Sunday, January 15, 2006

Which path will lead to YOUR early retirement?

Motley fool writer Rex Moore has just put up a piece on how to retire faster in three easy steps. I'm going to add two more, because I think execution is crucial.
  1. Sit down. He suggests sitting down with family or friends to make it an easier and more pleasant activity.
  2. Brainstorm ways to cut $100 in expenses.
  3. Capture those methods and put them into an IRA.
  4. R@T Addition: Write down your expected savings and goal. Put these in a place you will see every day. A written goal you see every day becomes a contract with yourself that is much more likely to be fulfilled.
  5. R@T Addition: Check back at least every year to see how you did on your goal (this is going to be much easier if you automate tracking of your finances with Quicken)
Once you have done these things, it is absolutely essential that you CAPTURE the savings immediately. Use automated transfers to your advantage here, and set them up immediately after you have decided to make a spending change.

This is the cost-cutting approach to a faster retirement. Another approach, and the one I prefer, is to keep costs stable and grow income. Some ways to do this (and please share others if you can think of them):
  1. If you are paid hourly, work a few more hours a week and put that money into your IRA.
  2. Invest in education applicable to your current or future job (the education has to have a Return on investment, otherwise it isn't an investment in future income it is a leisure activity). Example: Getting an MBA vs. Taking a class on sushi cooking. Unless you're going to use your sushi skills to bring in money somehow, that's leisure not investment.
  3. Start a side company or business. If you can't work more hours for more pay, you can always start a side business to generate extra income. If you start spending your leisure time becoming an expert in something, and studying how people make money there, and more importantly where arbitrage opportunities exist (If you study vintage clothing for long enough, chances are you could turn an hour into a thrift store and $30 into $100 on eBay).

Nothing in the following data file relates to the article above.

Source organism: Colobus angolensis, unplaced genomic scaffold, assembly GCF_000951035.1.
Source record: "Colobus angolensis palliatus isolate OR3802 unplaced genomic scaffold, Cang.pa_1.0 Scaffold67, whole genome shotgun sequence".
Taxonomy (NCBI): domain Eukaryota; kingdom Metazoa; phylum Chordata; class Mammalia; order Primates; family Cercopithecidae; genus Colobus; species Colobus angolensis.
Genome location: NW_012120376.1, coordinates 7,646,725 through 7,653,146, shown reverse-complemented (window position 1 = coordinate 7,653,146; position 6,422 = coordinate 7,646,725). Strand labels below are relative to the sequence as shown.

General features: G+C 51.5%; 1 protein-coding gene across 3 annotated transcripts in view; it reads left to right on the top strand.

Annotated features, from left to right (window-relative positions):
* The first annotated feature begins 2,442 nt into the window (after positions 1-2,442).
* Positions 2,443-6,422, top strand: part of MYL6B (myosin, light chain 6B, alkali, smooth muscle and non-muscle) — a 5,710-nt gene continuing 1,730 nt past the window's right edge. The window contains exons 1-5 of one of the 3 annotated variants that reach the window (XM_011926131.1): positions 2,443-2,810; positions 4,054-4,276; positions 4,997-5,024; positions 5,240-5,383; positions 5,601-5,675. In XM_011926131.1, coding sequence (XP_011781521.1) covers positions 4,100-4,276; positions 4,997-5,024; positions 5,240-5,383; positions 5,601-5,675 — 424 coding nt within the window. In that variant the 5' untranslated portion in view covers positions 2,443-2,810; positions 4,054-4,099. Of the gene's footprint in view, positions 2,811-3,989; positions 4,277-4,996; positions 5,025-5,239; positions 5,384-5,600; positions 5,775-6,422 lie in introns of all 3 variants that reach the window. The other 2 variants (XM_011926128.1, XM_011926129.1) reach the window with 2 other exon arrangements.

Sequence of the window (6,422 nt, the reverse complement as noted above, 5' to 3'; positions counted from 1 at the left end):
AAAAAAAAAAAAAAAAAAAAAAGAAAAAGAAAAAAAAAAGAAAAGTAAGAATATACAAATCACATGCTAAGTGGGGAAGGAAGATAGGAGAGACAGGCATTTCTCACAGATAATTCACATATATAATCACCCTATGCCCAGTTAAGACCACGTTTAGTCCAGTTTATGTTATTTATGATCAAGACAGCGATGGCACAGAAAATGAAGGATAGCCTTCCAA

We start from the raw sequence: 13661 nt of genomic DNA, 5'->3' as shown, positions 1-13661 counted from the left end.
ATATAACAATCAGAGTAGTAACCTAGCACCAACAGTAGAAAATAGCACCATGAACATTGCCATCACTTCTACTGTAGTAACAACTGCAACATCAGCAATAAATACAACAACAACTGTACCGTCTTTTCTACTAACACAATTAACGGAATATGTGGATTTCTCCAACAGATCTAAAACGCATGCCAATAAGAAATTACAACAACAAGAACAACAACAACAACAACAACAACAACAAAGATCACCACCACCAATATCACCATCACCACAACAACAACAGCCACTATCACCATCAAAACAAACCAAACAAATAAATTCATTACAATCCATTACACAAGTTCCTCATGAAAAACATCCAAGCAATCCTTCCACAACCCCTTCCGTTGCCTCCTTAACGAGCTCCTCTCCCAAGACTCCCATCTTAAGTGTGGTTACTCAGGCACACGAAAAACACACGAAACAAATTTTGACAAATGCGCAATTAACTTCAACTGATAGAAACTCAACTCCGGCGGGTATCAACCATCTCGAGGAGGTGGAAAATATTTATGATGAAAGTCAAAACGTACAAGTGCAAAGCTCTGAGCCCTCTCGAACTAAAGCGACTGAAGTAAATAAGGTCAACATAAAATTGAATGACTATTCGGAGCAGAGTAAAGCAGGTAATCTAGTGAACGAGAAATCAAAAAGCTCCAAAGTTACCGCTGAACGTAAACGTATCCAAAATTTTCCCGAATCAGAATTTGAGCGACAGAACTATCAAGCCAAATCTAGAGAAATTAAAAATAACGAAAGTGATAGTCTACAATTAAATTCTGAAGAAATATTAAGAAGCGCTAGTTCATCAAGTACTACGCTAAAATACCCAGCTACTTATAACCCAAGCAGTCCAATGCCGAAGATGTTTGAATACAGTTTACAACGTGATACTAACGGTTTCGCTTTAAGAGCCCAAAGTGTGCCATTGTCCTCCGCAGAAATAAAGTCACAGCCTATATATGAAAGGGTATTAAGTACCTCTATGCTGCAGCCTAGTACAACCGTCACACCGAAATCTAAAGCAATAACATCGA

4. Create more value for your boss, and the company you work for. Then, ask for a raise based on your increased importance to the company. At the end of the day you create $X in value at your job, you are paid $Y. $x - $Y = $P the amount of value you have created for the company after they have paid you your salary. If you increase $X, then there is more $P and $Y for you and the company to share. This, of course, doesn't always work. But even if you can't get a raise in your current job, this will put you in a better position to get a promotion or to get a better offer at a competitor. As a general rule, the more value you create, the more you get paid.
  5. Next time you get a raise, forget you got it and put that money into your 401k, or IRA.
In the end, all four of these boil down to one thing - create more value.

Just like in spending less, when you are creating value to accelerate retirement: Capture is essential. You have to somehow make sure that you don't start thinking of this extra money as spending money. I like completely separate accounts, and tracking this money as either investment or property in Quicken (if it is cash flow, then there is a chance it is going to flow out again).

If you want to retire earlier, you have two options: Live more frugally, or create more value. Obviously these can be combined, but most people it seems focus more on one or the other. While I have now started watching my Lattes, I am unwilling to compromise my standard of living too much to meet my goals. Thus, I'm left with creating more value.

Which path are you taking to meet your goals?


Amdollar said...

Great ideas! I especially like the education piece. A lot of people don't realize that education has exponential value. I'm not saying quit but many companies have tuition assistance that many of whom don't take advantage. Also ebay or any online auction site is a great way to supplement income.

Will Kirby said...

Excellent post. With law school costing me 20k a year, there better be exponential value in those dollars!